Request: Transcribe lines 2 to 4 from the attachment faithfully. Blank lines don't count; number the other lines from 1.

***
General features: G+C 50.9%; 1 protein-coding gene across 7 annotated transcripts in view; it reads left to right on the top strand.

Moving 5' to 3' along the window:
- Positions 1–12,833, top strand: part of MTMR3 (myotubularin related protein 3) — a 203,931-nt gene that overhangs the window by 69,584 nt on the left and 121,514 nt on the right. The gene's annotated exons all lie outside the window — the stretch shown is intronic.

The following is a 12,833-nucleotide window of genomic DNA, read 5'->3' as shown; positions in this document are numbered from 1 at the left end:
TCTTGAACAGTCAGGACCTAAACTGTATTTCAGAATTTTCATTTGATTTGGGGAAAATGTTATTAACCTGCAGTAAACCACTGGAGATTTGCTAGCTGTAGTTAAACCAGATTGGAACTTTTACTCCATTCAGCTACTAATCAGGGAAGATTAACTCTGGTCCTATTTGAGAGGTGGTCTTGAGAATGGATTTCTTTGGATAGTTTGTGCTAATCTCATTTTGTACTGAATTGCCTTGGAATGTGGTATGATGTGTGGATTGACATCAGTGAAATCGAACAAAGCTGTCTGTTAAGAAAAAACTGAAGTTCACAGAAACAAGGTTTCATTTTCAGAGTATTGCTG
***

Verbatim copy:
Moving 5' to 3' along the window:
- Positions 1–12,833, top strand: part of MTMR3 (myotubularin related protein 3) — a 203,931-nt gene that overhangs the window by 69,584 nt on the left and 121,514 nt on the right. The gene's annotated exons all lie outside the window — the stretch shown is intronic.

The following is a 12,833-nucleotide window of genomic DNA, read 5'->3' as shown; positions in this document are numbered from 1 at the left end: